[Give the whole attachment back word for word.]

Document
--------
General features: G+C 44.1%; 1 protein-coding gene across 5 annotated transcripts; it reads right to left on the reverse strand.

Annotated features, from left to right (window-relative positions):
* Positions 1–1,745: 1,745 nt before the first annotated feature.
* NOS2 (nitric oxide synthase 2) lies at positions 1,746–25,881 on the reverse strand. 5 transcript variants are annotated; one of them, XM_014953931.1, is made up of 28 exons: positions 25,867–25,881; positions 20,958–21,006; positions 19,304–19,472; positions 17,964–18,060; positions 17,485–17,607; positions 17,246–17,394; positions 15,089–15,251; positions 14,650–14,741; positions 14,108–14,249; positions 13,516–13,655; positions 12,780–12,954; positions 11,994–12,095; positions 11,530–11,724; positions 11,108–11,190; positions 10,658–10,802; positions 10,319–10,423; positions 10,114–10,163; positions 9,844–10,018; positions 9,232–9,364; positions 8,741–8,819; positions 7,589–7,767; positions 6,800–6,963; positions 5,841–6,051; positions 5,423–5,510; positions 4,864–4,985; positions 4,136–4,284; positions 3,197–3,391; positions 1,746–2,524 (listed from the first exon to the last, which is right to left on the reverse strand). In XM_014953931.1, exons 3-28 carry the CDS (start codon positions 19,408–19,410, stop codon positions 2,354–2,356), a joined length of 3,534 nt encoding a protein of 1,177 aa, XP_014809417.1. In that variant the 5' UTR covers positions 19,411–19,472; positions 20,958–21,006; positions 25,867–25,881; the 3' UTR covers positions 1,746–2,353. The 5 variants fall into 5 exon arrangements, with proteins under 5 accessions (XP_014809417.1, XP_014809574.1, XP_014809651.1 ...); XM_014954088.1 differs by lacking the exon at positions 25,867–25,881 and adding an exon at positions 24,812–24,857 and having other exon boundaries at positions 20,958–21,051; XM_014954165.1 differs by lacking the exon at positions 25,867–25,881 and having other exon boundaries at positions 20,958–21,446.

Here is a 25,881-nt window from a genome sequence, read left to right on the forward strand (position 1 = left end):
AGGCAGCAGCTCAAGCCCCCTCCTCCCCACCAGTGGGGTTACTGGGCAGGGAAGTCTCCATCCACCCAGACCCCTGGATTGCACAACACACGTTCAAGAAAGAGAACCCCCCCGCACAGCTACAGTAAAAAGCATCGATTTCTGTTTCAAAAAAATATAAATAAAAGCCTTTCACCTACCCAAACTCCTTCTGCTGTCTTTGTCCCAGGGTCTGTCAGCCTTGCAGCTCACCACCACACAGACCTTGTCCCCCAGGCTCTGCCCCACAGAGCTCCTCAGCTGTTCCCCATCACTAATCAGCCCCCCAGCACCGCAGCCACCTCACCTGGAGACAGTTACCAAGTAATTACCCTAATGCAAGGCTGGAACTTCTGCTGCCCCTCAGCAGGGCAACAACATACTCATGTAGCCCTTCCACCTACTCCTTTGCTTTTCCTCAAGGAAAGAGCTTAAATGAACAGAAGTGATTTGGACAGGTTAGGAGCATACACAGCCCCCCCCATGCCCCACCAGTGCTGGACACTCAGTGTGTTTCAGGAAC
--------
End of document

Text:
General features: G+C 44.1%; 1 protein-coding gene across 5 annotated transcripts; it reads right to left on the reverse strand.

Annotated features, from left to right (window-relative positions):
* Positions 1–1,745: 1,745 nt before the first annotated feature.
* NOS2 (nitric oxide synthase 2) lies at positions 1,746–25,881 on the reverse strand. 5 transcript variants are annotated; one of them, XM_014953931.1, is made up of 28 exons: positions 25,867–25,881; positions 20,958–21,006; positions 19,304–19,472; positions 17,964–18,060; positions 17,485–17,607; positions 17,246–17,394; positions 15,089–15,251; positions 14,650–14,741; positions 14,108–14,249; positions 13,516–13,655; positions 12,780–12,954; positions 11,994–12,095; positions 11,530–11,724; positions 11,108–11,190; positions 10,658–10,802; positions 10,319–10,423; positions 10,114–10,163; positions 9,844–10,018; positions 9,232–9,364; positions 8,741–8,819; positions 7,589–7,767; positions 6,800–6,963; positions 5,841–6,051; positions 5,423–5,510; positions 4,864–4,985; positions 4,136–4,284; positions 3,197–3,391; positions 1,746–2,524 (listed from the first exon to the last, which is right to left on the reverse strand). In XM_014953931.1, exons 3-28 carry the CDS (start codon positions 19,408–19,410, stop codon positions 2,354–2,356), a joined length of 3,534 nt encoding a protein of 1,177 aa, XP_014809417.1. In that variant the 5' UTR covers positions 19,411–19,472; positions 20,958–21,006; positions 25,867–25,881; the 3' UTR covers positions 1,746–2,353. The 5 variants fall into 5 exon arrangements, with proteins under 5 accessions (XP_014809417.1, XP_014809574.1, XP_014809651.1 ...); XM_014954088.1 differs by lacking the exon at positions 25,867–25,881 and adding an exon at positions 24,812–24,857 and having other exon boundaries at positions 20,958–21,051; XM_014954165.1 differs by lacking the exon at positions 25,867–25,881 and having other exon boundaries at positions 20,958–21,446.

Here is a 25,881-nt window from a genome sequence, read left to right on the forward strand (position 1 = left end):
AGGCAGCAGCTCAAGCCCCCTCCTCCCCACCAGTGGGGTTACTGGGCAGGGAAGTCTCCATCCACCCAGACCCCTGGATTGCACAACACACGTTCAAGAAAGAGAACCCCCCCGCACAGCTACAGTAAAAAGCATCGATTTCTGTTTCAAAAAAATATAAATAAAAGCCTTTCACCTACCCAAACTCCTTCTGCTGTCTTTGTCCCAGGGTCTGTCAGCCTTGCAGCTCACCACCACACAGACCTTGTCCCCCAGGCTCTGCCCCACAGAGCTCCTCAGCTGTTCCCCATCACTAATCAGCCCCCCAGCACCGCAGCCACCTCACCTGGAGACAGTTACCAAGTAATTACCCTAATGCAAGGCTGGAACTTCTGCTGCCCCTCAGCAGGGCAACAACATACTCATGTAGCCCTTCCACCTACTCCTTTGCTTTTCCTCAAGGAAAGAGCTTAAATGAACAGAAGTGATTTGGACAGGTTAGGAGCATACACAGCCCCCCCCATGCCCCACCAGTGCTGGACACTCAGTGTGTTTCAGGAAC